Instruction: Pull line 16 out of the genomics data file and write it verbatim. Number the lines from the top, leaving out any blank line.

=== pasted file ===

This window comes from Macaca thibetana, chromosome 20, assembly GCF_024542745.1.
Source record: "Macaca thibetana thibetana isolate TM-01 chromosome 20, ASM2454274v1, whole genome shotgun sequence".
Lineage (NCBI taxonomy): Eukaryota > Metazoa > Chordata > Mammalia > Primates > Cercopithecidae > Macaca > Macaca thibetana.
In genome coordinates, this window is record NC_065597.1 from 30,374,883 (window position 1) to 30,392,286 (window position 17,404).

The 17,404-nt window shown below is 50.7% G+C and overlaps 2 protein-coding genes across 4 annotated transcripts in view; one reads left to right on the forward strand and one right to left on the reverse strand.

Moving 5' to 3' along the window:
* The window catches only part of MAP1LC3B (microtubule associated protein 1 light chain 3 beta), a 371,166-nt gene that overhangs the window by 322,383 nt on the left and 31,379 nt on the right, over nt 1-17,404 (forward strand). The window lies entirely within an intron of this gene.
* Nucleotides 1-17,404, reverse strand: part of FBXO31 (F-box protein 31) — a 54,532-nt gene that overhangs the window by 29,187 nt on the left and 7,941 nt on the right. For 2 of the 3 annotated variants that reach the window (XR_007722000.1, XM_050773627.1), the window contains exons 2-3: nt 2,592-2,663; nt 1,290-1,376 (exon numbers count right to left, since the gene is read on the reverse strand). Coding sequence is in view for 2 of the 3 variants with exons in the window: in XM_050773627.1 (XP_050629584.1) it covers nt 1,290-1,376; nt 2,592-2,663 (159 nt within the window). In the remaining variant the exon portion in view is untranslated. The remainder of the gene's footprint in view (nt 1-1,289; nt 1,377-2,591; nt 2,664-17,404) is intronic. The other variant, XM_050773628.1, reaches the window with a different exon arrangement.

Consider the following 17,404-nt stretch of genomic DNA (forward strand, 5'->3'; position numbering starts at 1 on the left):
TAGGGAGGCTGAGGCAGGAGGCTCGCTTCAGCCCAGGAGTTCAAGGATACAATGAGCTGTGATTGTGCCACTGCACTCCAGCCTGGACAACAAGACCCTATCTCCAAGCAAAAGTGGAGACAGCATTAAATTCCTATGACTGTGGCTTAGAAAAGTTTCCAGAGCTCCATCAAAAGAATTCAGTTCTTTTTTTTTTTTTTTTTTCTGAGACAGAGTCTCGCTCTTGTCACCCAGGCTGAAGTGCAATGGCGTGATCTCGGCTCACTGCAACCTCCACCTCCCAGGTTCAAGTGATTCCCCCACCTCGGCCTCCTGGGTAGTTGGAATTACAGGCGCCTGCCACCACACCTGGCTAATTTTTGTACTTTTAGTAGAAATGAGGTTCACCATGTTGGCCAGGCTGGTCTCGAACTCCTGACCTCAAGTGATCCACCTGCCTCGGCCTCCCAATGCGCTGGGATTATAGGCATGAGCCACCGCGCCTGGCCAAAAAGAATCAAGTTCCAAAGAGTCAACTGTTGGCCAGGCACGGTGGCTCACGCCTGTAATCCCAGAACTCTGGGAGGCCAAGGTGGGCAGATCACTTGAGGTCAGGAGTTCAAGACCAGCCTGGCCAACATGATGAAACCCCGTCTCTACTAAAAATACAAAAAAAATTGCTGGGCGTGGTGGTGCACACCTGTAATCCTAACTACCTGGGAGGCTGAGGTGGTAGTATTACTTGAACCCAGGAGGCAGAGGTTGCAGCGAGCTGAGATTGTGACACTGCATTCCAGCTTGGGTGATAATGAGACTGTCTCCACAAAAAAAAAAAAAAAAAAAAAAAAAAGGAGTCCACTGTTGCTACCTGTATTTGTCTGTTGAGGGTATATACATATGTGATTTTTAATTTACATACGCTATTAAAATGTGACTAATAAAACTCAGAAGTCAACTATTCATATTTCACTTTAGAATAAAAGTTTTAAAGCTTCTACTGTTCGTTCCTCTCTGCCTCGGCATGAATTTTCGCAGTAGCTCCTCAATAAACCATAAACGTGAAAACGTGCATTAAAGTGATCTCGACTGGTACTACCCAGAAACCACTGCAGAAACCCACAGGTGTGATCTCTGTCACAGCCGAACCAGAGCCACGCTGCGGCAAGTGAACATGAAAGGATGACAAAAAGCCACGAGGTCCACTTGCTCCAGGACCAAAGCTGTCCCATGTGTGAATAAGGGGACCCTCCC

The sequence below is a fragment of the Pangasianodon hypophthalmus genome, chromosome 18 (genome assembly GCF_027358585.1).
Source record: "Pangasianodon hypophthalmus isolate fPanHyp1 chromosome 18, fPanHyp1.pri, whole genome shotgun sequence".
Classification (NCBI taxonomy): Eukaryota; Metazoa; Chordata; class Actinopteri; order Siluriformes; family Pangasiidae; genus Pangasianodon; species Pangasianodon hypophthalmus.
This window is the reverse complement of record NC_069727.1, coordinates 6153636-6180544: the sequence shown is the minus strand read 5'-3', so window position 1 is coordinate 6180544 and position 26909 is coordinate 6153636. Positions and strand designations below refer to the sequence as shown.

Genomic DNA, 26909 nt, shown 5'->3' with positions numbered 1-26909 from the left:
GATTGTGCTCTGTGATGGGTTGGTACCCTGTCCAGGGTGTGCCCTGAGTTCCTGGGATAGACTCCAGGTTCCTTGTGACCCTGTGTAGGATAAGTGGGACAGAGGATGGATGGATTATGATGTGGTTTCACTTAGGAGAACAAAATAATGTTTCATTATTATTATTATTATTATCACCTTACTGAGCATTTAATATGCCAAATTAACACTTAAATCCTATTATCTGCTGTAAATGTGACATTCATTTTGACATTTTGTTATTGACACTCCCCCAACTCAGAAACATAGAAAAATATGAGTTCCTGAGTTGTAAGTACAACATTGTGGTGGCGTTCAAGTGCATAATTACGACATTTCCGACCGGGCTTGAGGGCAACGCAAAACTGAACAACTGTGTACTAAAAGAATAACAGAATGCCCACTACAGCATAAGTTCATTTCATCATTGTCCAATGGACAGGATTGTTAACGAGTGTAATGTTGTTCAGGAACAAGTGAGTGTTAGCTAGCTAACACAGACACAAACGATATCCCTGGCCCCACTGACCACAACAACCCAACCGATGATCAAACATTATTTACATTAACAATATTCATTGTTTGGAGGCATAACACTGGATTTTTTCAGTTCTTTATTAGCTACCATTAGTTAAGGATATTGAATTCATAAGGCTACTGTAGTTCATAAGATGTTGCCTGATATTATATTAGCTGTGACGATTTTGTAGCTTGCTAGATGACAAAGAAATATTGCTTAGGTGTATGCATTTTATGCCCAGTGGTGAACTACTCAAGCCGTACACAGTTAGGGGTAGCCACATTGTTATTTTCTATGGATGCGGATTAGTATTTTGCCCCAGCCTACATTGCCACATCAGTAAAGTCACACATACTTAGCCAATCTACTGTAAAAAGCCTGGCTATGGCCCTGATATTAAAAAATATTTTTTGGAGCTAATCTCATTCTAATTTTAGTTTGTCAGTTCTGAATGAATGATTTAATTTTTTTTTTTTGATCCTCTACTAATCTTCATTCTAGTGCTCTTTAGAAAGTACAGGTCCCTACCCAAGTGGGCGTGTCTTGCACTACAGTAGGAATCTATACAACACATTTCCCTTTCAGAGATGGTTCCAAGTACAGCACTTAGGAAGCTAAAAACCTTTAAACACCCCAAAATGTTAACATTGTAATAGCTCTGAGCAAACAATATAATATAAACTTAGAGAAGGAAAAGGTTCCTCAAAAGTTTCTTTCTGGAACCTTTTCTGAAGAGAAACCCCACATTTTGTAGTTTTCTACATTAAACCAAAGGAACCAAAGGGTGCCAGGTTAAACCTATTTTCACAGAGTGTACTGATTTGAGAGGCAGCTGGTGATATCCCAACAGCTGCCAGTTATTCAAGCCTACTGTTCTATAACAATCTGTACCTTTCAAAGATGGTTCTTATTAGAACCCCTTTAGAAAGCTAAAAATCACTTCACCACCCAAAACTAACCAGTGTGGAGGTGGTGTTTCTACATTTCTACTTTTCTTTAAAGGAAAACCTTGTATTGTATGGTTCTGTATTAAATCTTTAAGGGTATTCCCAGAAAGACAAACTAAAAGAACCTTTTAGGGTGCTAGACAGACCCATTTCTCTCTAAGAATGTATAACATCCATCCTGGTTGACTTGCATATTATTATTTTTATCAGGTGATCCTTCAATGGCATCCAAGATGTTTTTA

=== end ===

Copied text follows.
GATTGTGCTCTGTGATGGGTTGGTACCCTGTCCAGGGTGTGCCCTGAGTTCCTGGGATAGACTCCAGGTTCCTTGTGACCCTGTGTAGGATAAGTGGGACAGAGGATGGATGGATTATGATGTGGTTTCACTTAGGAGAACAAAATAATGTTTCATTATTATTATTATTATTATCACCTTACTGAGCATTTAATATGCCAAATTAACACTTAAATCCTATTATCTGCTGTAAATGTGACATTCATTTTGACATTTTGTTATTGACACTCCCCCAACTCAGAAACATAGAAAAATATGAGTTCCTGAGTTGTAAGTACAACATTGTGGTGGCGTTCAAGTGCATAATTACGACATTTCCGACCGGGCTTGAGGGCAACGCAAAACTGAACAACTGTGTACTAAAAGAATAACAGAATGCCCACTACAGCATAAGTTCATTTCATCATTGTCCAATGGACAGGATTGTTAACGAGTGTAATGTTGTTCAGGAACAAGTGAGTGTTAGCTAGCTAACACAGACACAAACGATATCCCTGGCCCCACTGACCACAACAACCCAACCGATGATCAAACATTATTTACATTAACAATATTCATTGTTTGGAGGCATAACACTGGATTTTTTCAGTTCTTTATTAGCTACCATTAGTTAAGGATATTGAATTCATAAGGCTACTGTAGTTCATAAGATGTTGCCTGATATTATATTAGCTGTGACGATTTTGTAGCTTGCTAGATGACAAAGAAATATTGCTTAGGTGTATGCATTTTATGCCCAGTGGTGAACTACTCAAGCCGTACACAGTTAGGGGTAGCCACATTGTTATTTTCTATGGATGCGGATTAGTATTTTGCCCCAGCCTACATTGCCACATCAGTAAAGTCACACATACTTAGCCAATCTACTGTAAAAAGCCTGGCTATGGCCCTGATATTAAAAAATATTTTTTGGAGCTAATCTCATTCTAATTTTAGTTTGTCAGTTCTGAATGAATGATTTAATTTTTTTTTTTTGATCCTCTACTAATCTTCATTCTAGTGCTCTTTAGAAAGTACAGGTCCCTACCCAAGTGGGCGTGTCTTGCACTACAGTAGGAATCTATACAACACATTTCCCTTTCAGAGATGGTTCCAAGTACAGCACTTAGGAAGCTAAAAACCTTTAAACACCCCAAAATGTTAACATTGTAATAGCTCTGAGCAAACAATATAATATAAACTTAGAGAAGGAAAAGGTTCCTCAAAAGTTTCTTTCTGGAACCTTTTCTGAAGAGAAACCCCACATTTTGTAGTTTTCTACATTAAACCAAAGGAACCAAAGGGTGCCAGGTTAAACCTATTTTCACAGAGTGTACTGATTTGAGAGGCAGCTGGTGATATCCCAACAGCTGCCAGTTATTCAAGCCTACTGTTCTATAACAATCTGTACCTTTCAAAGATGGTTCTTATTAGAACCCCTTTAGAAAGCTAAAAATCACTTCACCACCCAAAACTAACCAGTGTGGAGGTGGTGTTTCTACATTTCTACTTTTCTTTAAAGGAAAACCTTGTATTGTATGGTTCTGTATTAAATCTTTAAGGGTATTCCCAGAAAGACAAACTAAAAGAACCTTTTAGGGTGCTAGACAGACCCATTTCTCTCTAAGAATGTATAACATCCATCCTGGTTGACTTGCATATTATTATTTTTATCAGGTGATCCTTCAATGGCATCCAAGATGTTTTTA